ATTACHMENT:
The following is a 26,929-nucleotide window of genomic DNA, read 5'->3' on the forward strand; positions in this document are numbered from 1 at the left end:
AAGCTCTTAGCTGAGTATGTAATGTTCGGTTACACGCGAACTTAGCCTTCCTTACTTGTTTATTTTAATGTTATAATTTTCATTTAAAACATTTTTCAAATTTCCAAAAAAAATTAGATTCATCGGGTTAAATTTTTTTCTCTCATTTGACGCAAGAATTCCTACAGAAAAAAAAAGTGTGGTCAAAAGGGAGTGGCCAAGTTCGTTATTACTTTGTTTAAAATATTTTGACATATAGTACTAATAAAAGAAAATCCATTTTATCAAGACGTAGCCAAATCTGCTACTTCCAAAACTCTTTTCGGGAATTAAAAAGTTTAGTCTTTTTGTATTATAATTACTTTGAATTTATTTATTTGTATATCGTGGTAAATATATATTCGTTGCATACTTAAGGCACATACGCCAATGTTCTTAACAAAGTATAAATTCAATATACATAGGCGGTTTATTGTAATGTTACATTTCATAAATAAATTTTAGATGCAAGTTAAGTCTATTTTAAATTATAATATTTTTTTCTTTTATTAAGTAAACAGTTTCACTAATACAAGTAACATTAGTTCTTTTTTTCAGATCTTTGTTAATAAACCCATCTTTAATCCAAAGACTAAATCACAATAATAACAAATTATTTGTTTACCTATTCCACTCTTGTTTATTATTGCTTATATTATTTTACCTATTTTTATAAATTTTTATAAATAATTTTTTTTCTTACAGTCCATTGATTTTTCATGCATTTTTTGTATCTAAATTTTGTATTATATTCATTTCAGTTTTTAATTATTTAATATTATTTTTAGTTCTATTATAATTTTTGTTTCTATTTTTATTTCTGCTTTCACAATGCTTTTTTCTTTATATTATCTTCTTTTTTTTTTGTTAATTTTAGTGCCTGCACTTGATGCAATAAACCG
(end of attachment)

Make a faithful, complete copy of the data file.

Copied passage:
The following is a 26,929-nucleotide window of genomic DNA, read 5'->3' on the forward strand; positions in this document are numbered from 1 at the left end:
AAGCTCTTAGCTGAGTATGTAATGTTCGGTTACACGCGAACTTAGCCTTCCTTACTTGTTTATTTTAATGTTATAATTTTCATTTAAAACATTTTTCAAATTTCCAAAAAAAATTAGATTCATCGGGTTAAATTTTTTTCTCTCATTTGACGCAAGAATTCCTACAGAAAAAAAAAGTGTGGTCAAAAGGGAGTGGCCAAGTTCGTTATTACTTTGTTTAAAATATTTTGACATATAGTACTAATAAAAGAAAATCCATTTTATCAAGACGTAGCCAAATCTGCTACTTCCAAAACTCTTTTCGGGAATTAAAAAGTTTAGTCTTTTTGTATTATAATTACTTTGAATTTATTTATTTGTATATCGTGGTAAATATATATTCGTTGCATACTTAAGGCACATACGCCAATGTTCTTAACAAAGTATAAATTCAATATACATAGGCGGTTTATTGTAATGTTACATTTCATAAATAAATTTTAGATGCAAGTTAAGTCTATTTTAAATTATAATATTTTTTTCTTTTATTAAGTAAACAGTTTCACTAATACAAGTAACATTAGTTCTTTTTTTCAGATCTTTGTTAATAAACCCATCTTTAATCCAAAGACTAAATCACAATAATAACAAATTATTTGTTTACCTATTCCACTCTTGTTTATTATTGCTTATATTATTTTACCTATTTTTATAAATTTTTATAAATAATTTTTTTTCTTACAGTCCATTGATTTTTCATGCATTTTTTGTATCTAAATTTTGTATTATATTCATTTCAGTTTTTAATTATTTAATATTATTTTTAGTTCTATTATAATTTTTGTTTCTATTTTTATTTCTGCTTTCACAATGCTTTTTTCTTTATATTATCTTCTTTTTTTTTTGTTAATTTTAGTGCCTGCACTTGATGCAATAAACCG